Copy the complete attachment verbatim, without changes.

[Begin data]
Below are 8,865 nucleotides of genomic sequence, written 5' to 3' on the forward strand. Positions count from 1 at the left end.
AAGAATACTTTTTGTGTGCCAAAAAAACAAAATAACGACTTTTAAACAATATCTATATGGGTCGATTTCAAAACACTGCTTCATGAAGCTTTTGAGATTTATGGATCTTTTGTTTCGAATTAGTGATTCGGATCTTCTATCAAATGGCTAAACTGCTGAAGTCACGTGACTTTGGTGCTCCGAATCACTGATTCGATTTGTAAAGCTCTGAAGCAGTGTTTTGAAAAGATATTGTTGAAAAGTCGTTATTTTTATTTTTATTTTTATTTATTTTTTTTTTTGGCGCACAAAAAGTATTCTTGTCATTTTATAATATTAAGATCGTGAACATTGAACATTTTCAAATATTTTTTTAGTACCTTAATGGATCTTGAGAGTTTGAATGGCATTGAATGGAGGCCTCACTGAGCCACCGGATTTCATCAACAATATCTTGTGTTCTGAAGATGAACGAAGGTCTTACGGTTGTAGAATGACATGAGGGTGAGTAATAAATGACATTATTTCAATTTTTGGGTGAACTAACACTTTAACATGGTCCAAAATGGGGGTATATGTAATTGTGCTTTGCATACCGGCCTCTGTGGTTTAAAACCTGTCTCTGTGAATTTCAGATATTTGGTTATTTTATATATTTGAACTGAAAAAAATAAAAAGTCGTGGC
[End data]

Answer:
Below are 8,865 nucleotides of genomic sequence, written 5' to 3' on the forward strand. Positions count from 1 at the left end.
AAGAATACTTTTTGTGTGCCAAAAAAACAAAATAACGACTTTTAAACAATATCTATATGGGTCGATTTCAAAACACTGCTTCATGAAGCTTTTGAGATTTATGGATCTTTTGTTTCGAATTAGTGATTCGGATCTTCTATCAAATGGCTAAACTGCTGAAGTCACGTGACTTTGGTGCTCCGAATCACTGATTCGATTTGTAAAGCTCTGAAGCAGTGTTTTGAAAAGATATTGTTGAAAAGTCGTTATTTTTATTTTTATTTTTATTTATTTTTTTTTTTGGCGCACAAAAAGTATTCTTGTCATTTTATAATATTAAGATCGTGAACATTGAACATTTTCAAATATTTTTTTAGTACCTTAATGGATCTTGAGAGTTTGAATGGCATTGAATGGAGGCCTCACTGAGCCACCGGATTTCATCAACAATATCTTGTGTTCTGAAGATGAACGAAGGTCTTACGGTTGTAGAATGACATGAGGGTGAGTAATAAATGACATTATTTCAATTTTTGGGTGAACTAACACTTTAACATGGTCCAAAATGGGGGTATATGTAATTGTGCTTTGCATACCGGCCTCTGTGGTTTAAAACCTGTCTCTGTGAATTTCAGATATTTGGTTATTTTATATATTTGAACTGAAAAAAATAAAAAGTCGTGGC